Heavy rains even far from rivers and lakes can quickly lead to serious flooding. EOC scientists have now developed a risk assessment system that makes it possible for the first time to ascertain the threat of heavy rain for every household in Germany. Its development by EOC is now completed and the insurance industry will put a version to use nationwide by the end of 2016.
The DLR system – in contrast to existing tools – does not use hydrological base data, which are unsuitable for supplying information about the risk of heavy rain. Instead, terrain models are statistically analysed and classified, which obviates the need even for meteorological data like rain measurements The precision of the model calculations was confirmed by comparison with current and historic damage data made available by an insurance company, the Westfälischen Provinzial Versicherung AG, a DLR project partner.
The newly developed system brings together the expertise of both EOC institutes in the areas of 3D modelling and geostatistics. High-resolution terrain models were used for the demonstration. These were based on image data from the Indian Cartosat-P5 satellite using a methodology also developed by EOC. However, risk modelling can be smoothly carried out with any terrain models. For example, EOC scientists tested their modelling method using terrain models derived from radar data. As part of the TanDEM-X mission a global terrain model with a resolution unequalled to date is currently coming into being at EOC and it will be suitable for such applications. With the help of the new methodology and appropriate elevation data sets, risk modelling is possible at various scales, from high-precision local analyses to global information.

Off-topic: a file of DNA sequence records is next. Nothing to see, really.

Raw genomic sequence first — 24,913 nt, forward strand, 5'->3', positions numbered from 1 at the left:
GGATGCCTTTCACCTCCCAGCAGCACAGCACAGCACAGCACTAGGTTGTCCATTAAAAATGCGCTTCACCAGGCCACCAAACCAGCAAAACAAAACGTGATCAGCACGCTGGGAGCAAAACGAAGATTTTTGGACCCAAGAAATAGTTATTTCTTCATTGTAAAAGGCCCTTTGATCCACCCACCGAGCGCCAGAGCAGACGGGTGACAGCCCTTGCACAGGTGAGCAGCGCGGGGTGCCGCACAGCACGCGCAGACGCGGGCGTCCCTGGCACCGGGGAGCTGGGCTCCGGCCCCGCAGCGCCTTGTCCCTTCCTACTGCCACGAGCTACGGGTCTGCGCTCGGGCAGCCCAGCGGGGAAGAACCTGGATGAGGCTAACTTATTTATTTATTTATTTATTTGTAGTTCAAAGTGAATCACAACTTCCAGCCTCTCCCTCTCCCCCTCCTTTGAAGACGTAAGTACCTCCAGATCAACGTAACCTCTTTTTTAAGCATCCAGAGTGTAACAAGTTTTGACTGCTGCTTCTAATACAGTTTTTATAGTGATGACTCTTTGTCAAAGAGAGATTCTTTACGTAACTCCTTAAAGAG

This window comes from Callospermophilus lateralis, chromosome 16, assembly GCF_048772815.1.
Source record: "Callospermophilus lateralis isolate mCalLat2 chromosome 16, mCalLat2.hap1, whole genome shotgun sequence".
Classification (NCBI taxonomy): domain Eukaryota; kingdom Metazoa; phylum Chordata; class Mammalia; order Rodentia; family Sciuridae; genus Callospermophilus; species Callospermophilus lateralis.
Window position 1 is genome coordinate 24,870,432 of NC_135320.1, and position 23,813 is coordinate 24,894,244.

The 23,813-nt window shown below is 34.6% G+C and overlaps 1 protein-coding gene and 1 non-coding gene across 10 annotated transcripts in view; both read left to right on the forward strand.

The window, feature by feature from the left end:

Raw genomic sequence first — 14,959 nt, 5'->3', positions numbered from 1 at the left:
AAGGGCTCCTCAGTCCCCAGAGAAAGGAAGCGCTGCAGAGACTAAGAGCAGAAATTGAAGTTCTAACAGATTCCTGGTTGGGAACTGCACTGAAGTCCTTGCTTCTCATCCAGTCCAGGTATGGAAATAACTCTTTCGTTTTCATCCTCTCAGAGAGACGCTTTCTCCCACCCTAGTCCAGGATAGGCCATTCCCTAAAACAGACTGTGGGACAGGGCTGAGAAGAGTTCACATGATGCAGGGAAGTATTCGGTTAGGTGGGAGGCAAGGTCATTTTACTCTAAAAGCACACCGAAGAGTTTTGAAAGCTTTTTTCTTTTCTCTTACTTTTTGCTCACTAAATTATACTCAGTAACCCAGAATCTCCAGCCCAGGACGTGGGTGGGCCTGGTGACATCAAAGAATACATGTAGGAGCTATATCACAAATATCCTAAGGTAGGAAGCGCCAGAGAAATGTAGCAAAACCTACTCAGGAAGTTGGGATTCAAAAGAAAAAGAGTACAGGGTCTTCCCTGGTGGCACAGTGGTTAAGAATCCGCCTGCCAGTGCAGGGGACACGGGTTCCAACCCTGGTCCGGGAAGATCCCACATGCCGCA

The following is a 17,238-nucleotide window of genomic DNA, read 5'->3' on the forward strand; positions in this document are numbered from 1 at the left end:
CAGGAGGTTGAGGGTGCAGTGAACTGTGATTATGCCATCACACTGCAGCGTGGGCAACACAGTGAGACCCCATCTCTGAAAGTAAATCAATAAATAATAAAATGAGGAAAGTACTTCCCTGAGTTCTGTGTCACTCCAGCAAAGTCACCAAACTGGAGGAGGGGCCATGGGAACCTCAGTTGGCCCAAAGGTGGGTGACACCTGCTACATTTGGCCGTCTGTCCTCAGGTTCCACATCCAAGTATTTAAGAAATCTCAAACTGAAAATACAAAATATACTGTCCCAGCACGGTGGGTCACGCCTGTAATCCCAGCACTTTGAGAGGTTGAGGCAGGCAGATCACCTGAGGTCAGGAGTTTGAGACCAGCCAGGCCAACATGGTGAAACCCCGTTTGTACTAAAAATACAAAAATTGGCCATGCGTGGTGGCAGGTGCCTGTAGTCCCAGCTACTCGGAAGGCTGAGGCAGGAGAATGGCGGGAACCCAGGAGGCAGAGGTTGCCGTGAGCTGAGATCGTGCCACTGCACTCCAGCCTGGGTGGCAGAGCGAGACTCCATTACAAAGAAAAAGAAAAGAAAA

The new EOC risk analysis approach is of high relevance for the insurance industry for planning and designating construction and infrastructure projects, for the real estate industry, and not least for individual homeowners. The methodology is to be further developed so that the risks associated with other natural events and weather phenomena, for example storms and ground frost, can be modelled.
The development of this innovation was supported by DLR’s Technology Marketing department. It is an example of the successful interaction of science and the business sector. The Westfälischen Provinzial Versicherung AG plans to continue working closely with DLR scientists to optimize additional risk models.